Neighborhood associations are not typically focused on imposing rules and restrictions on its members, but are volunteer organizations devoted to promoting community events and advocating for improvements in the neighborhood. The term "neighborhood association" is often confused with a "homeowners' association," which does enforce rules on its members. These rules cover various subjects ranging from lawn maintenance to satellite dish placement to the acceptability of pets.
According to Nolo, individuals who purchase homes in a planned, covenanted community must become members of the homeowners' association and follow the rules outlined in a document called the Declaration of Covenants, Conditions and Restrictions. Failure to obey the rules can lead to fines or even a lawsuit. Members must also pay dues. If a member does not pay the dues or fines, the homeowners' association can place a lien on the house. This could result in a foreclosure.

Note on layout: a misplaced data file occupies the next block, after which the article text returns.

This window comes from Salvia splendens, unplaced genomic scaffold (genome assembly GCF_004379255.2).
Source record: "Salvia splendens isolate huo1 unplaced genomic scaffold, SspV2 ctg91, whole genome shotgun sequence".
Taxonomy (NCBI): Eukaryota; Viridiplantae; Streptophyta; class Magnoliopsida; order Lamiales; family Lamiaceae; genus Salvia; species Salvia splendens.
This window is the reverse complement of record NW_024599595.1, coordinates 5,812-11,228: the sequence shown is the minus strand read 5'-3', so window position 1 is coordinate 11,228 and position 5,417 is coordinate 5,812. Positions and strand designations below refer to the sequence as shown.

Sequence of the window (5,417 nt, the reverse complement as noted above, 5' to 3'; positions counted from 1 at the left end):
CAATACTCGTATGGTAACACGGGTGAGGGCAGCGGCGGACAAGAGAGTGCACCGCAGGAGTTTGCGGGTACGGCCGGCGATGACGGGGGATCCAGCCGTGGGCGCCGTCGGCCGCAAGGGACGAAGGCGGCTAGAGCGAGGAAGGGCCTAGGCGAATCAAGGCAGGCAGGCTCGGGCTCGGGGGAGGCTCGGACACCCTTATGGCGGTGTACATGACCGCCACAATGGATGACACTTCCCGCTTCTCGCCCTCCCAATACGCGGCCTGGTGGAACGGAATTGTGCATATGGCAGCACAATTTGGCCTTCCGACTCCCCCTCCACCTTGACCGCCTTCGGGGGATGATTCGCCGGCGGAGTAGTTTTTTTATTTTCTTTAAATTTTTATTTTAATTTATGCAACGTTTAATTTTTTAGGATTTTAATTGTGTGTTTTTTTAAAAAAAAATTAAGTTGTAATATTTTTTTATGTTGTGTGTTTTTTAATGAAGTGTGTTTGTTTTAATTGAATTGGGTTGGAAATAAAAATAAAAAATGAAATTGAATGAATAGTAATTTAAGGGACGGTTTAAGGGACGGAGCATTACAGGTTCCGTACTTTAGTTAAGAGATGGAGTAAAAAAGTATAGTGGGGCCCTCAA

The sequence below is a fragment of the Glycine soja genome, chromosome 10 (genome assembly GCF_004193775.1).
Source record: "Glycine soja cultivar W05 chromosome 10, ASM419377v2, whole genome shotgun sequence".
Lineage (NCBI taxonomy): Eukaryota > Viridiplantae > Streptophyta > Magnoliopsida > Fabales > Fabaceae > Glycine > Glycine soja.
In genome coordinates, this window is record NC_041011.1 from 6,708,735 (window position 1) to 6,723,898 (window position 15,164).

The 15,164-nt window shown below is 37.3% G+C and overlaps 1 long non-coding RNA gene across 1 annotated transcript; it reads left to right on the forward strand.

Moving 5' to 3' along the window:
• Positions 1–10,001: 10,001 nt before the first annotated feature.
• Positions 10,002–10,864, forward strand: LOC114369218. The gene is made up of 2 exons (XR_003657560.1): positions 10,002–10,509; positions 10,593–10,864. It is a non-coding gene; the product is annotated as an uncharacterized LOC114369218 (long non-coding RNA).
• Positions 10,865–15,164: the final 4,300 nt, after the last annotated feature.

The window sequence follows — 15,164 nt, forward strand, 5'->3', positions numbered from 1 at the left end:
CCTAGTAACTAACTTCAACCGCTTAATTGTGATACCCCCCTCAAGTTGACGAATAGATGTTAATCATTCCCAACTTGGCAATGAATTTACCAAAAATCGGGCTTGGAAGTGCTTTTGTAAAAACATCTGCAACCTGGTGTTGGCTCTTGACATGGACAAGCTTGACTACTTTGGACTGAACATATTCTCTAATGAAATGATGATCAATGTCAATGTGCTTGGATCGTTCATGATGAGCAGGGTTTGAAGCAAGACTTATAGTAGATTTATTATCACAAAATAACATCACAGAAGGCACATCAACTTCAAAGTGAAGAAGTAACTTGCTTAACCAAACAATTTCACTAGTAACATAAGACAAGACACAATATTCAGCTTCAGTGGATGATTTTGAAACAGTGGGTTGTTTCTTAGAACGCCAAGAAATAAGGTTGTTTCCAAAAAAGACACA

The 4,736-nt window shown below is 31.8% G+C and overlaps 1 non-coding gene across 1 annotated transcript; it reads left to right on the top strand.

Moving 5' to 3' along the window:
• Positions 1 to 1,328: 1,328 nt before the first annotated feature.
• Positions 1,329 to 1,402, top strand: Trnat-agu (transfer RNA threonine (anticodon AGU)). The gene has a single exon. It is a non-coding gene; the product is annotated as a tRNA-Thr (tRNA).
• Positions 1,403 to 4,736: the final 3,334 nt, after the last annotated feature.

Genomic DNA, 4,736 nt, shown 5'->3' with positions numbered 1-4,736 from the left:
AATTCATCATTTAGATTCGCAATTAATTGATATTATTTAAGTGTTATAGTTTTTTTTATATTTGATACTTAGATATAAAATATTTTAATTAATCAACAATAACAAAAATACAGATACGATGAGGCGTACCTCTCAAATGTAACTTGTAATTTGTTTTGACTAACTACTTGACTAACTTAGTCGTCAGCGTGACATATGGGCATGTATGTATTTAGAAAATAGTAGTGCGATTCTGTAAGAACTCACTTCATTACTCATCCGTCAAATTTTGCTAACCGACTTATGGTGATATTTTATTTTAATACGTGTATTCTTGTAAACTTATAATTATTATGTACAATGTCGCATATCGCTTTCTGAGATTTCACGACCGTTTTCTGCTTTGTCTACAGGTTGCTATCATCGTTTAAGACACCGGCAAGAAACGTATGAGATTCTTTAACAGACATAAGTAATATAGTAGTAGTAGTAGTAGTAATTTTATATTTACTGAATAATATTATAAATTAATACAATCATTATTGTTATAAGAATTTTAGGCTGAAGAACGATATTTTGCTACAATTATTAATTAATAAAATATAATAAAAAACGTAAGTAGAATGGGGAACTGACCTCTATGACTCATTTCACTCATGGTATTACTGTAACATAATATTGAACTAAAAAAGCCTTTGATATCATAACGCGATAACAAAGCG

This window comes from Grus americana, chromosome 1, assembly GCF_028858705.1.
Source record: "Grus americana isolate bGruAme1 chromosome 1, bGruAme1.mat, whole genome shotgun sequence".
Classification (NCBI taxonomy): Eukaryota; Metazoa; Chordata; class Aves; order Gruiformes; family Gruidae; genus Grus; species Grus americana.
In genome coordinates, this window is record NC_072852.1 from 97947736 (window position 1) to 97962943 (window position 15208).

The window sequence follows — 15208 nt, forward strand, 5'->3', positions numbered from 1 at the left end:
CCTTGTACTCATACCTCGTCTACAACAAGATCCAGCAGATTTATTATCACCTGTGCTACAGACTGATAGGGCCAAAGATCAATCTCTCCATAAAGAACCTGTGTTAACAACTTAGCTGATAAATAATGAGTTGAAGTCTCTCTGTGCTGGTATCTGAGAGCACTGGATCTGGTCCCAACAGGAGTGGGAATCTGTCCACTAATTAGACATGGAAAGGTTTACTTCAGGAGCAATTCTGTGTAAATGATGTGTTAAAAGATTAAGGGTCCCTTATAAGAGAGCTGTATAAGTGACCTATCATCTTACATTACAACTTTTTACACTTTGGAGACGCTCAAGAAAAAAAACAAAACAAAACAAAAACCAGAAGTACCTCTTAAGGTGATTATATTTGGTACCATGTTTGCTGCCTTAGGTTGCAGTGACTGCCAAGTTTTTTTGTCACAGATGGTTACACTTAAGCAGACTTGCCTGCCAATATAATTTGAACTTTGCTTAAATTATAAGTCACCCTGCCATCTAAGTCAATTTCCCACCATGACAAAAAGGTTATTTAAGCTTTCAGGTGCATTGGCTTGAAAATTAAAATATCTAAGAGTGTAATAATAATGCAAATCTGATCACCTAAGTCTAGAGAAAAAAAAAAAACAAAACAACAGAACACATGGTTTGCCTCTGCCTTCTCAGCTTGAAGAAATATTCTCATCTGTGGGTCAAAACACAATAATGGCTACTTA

There are some limitations on what rules homeowners' associations can enforce. These can vary by state. For example, Nolo reported that in Colorado, the state legislature passed a law in 2014 that provides residents with greater protection when it comes to debt collection, foreclosure and landscaping rules. Among other things, homeowners' associations in Colorado must have consistent debt collection policies and make a good-faith effort to work with the homeowner on this matter.